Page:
I will never forget Phonsavan. It is a strange town—in the middle of absolutely nowhere an entire congregation of ugly cement and brick buildings flung far away from wide expanses of brown, barren, dusty roads.
It took me nine long gruelling hours to reach this remote outpost, driving endlessly through convoluted winding roads hugging blue-green hills high up in the skies till I could taste my breakfast in my mouth over and over again. Moral of the ride: Never have bacon and egg bagels before driving off to nowhere!
Phonsavan is the main town of Xieng Khouang province, one of the poorest provinces of an already poor country. The town was established in the 1970s and sprawls out from a meaningless centre with no plan or direction. Public transport is limited and sporadic. It is illegal to rent your own vehicle here. None of the streets are named or at least the names are not used. There are no public phones and the weather is bitingly, freezingly, heartlessly cold. Phonsavan is neither friendly nor unfriendly. It just doesn’t care at all.
Apart from the historic Plain of Jars archaeological site, the province is best known for the pounding it took during the ‘secret war’ in Indochina which took place from 1964 to 1973. Many of the sights are battered monuments to this recent violent history. Huge bomb craters, some 15 meters across and 7 meters deep, dot the landscape while hundreds of thousands of land mines still remain buried in the grassy meadows. Some sources estimate 800,000 Lao were killed during this period.
The UK-based Mines Advisory Group (MAG) is currently engaged in clearing the land of Unexploded Ordnance (UXO). The process began in schools and hospitals and has now moved on to those areas where fatalities are greatest.
My first port of call in Phonsavan was the local market selling strangled wild cats and beavers, chopped deer, and live pigs and frogs. I must confess I was quite disgusted at my own grossness to be clicking away at squealing pigs trapped in cane baskets and wild felines staring blankly at me from across table tops … but then this was all part of Phonsavan’s truth.
Chopped deers and squealing pigs at the Phonsavan local market
8:00 pm. My bathroom shower was leaking, the whole floor flooded, and huge leggy mosquitoes swarmed around me. The room was freezing. I had three blankets on, wearing all the clothes I had brought along with me, and was still cold to the bone.
Apart from these small misfortunes it was a lovely room with high roofs, whitewashed walls, and beeswax polished floors and furniture gleaming dully in the darkness. I could hear a Thai tour group singing in the corridors and the roar of tuk-tuks on the main road. I went off to sleep, still as a corpse in a coffin in a desperate attempt to stay warm, accompanied with eerie thoughts of being stranded in this strange poker faced town with no means of escape at all.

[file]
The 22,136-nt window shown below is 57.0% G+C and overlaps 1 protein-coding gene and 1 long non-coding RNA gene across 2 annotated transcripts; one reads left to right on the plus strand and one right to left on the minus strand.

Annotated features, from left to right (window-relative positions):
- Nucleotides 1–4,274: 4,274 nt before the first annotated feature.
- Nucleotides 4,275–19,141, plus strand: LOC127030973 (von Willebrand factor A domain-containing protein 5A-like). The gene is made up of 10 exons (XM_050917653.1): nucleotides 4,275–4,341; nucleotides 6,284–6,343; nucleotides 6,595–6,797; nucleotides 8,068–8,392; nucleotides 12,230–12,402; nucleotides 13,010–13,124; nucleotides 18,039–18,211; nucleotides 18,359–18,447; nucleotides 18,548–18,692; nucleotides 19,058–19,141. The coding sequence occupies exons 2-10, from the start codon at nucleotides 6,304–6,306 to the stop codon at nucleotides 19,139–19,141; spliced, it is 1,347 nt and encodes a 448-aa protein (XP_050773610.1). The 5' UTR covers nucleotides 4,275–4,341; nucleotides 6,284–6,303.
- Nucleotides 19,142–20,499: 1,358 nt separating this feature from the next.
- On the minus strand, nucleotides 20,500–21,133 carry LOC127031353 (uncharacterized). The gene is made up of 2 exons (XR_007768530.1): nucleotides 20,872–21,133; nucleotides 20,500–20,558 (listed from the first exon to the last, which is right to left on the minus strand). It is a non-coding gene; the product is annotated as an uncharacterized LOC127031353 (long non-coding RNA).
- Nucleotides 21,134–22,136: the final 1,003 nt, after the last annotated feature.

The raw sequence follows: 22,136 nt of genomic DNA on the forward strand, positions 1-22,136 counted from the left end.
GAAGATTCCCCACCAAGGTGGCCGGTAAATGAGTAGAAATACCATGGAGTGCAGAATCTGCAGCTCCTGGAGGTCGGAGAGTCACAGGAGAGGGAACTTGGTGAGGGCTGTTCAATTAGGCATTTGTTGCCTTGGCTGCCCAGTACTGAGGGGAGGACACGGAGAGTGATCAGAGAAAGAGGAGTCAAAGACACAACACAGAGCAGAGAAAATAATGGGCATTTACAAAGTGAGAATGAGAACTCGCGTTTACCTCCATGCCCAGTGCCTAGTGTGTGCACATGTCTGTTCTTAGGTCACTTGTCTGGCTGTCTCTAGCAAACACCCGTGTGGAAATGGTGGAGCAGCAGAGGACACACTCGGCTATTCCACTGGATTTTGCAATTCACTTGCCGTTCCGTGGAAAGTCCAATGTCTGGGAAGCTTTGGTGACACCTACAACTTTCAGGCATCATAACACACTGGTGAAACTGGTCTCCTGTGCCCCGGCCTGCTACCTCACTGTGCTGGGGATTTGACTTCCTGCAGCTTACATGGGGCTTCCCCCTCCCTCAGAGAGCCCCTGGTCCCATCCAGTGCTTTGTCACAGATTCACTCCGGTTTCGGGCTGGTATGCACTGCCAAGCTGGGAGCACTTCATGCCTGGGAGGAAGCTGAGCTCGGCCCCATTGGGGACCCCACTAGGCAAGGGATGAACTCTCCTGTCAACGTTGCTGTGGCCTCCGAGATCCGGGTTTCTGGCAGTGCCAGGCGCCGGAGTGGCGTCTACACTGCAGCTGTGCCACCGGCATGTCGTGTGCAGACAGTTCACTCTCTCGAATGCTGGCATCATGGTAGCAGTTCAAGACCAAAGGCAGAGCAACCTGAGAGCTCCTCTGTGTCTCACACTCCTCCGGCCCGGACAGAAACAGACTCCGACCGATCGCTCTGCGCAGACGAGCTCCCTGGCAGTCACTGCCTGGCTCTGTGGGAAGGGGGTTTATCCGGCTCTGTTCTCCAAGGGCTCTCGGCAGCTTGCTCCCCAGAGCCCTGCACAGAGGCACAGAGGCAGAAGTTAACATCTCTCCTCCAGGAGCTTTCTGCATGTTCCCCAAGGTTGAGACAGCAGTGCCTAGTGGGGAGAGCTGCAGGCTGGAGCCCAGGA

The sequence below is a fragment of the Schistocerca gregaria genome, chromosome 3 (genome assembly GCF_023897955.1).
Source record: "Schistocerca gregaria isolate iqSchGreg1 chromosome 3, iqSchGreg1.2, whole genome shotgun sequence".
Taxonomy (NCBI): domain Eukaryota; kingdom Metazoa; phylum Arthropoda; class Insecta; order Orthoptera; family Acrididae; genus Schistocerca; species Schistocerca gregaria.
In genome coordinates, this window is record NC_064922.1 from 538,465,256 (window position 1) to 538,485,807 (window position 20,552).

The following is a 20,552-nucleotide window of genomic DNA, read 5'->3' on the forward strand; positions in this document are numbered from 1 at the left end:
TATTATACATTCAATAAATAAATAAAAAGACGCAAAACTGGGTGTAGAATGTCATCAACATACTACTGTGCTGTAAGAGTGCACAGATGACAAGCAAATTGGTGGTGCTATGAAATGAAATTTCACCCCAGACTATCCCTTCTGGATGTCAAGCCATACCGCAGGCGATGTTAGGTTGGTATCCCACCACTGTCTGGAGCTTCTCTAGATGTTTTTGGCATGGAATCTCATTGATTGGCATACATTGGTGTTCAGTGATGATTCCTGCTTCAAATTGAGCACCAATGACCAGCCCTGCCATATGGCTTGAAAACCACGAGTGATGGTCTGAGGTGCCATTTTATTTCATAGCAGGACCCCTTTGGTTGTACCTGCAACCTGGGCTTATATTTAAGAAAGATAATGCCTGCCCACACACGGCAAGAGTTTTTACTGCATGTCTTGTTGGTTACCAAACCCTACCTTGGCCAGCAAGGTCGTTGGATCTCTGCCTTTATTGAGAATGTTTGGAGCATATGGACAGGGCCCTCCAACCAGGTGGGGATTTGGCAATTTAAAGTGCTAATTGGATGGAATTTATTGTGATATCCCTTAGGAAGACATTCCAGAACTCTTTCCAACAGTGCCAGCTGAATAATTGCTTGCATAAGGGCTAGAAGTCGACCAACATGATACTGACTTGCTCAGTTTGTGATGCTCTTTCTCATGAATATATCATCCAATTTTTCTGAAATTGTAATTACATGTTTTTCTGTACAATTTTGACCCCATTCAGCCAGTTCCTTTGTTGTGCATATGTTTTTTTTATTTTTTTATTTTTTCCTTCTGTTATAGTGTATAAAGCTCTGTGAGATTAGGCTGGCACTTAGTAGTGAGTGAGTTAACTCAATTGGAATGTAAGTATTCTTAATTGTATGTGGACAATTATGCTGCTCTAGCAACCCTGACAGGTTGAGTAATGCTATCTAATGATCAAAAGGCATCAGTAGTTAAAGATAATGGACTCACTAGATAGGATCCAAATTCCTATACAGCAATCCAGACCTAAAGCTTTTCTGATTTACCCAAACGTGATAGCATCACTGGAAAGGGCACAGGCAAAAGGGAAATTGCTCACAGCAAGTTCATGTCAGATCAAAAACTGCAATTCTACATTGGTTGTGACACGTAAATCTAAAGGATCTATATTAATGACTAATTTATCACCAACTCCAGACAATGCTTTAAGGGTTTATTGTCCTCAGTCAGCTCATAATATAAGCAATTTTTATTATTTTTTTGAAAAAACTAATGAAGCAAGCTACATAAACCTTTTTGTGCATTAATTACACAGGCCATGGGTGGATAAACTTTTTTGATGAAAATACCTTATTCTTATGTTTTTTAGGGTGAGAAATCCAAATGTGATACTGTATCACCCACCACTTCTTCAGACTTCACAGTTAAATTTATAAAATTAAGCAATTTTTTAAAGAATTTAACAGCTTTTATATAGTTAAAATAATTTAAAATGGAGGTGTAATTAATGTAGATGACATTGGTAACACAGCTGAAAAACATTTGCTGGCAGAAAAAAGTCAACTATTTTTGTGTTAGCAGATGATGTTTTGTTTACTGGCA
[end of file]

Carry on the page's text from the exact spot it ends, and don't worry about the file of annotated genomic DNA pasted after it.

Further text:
2000-year old stone jars dot the Plain of Jars archaeological site
An early morning start the next day and I was at the Plain of Jars, the reason for being in Phonsavan. It is a beautiful place. Serene and ageless. The undulating plateau stretches for about 50 kilometers east to west, covering an area of 1,000 sq kms at an altitude of 1,000 meters. There are all together 136 archaeological sites in this area containing thousands of jars, discs, and carefully arranged stones. Of these only three are open to tourists.
Most of the jars are generally between 1 meter and 2.5 meters high, around 1 meter in diameter and weigh the same as three small cars. The largest are about 3 meters tall. The jars have long remained an archaeological mystery leaving generations of historians confused by how they got there and what their exact purpose was. It is, however, likely that the jars are in fact 2,000-year old stone funeral urns; the larger jars being for the aristocracy and the smaller ones for the public.
Tools, bronze ornaments, ceramics and other objects found in the jars indicate that a civilized society was responsible for them, but no one has a clue as to which one as the artifacts bear no semblance to those left behind by other ancient Indochinese civilizations.
The ruins of Wat Phia Wat in the old capital of Xieng Khouang
After wandering carefully within the demarcated paths at the site (there are still land mines buried outside the paths) I visited the original capital of the province. The old capital of Xieng Khouang—now rebuilt and renamed Muang Khoune—was destroyed during the war between 1964-1969 and presently has a population of a mere 14,000. Before the bombing, the town was extremely picturesque, similar to Luang Prabang, with over 400 colonial buildings and 30 wats and pagodas. Nothing exists today except for a handful of wooden Lao houses, a market area, a large seated 600-year old Buddha all battered and worn out, and the lesson on how easily war destroys life’s riches into nothingness.
Today was the Hmong New Year and festivities were abounding in the province. The Hmong are probably the most popular tribe in Laos. There were still a few hours to my flight to Vientiane and so we drove on further to a range of dusty hills by the edge of Phonsavan where the entire Hmong world had gathered together to witness a rather insipid bull fight cheered incessantly by excited commentators rattling away on loudspeakers, whilst young girls dressed in all their finery strutted away on high heels holding parasols, and couples threw small balls at each other for hours on end. There were no other tourists. No foreigners. And it was wonderful. To briefly slip into another world and be part of its own personal unique moments of celebration.
Bull fights, finery and shared treats are but some of the highlights of the Hmong New Year festivities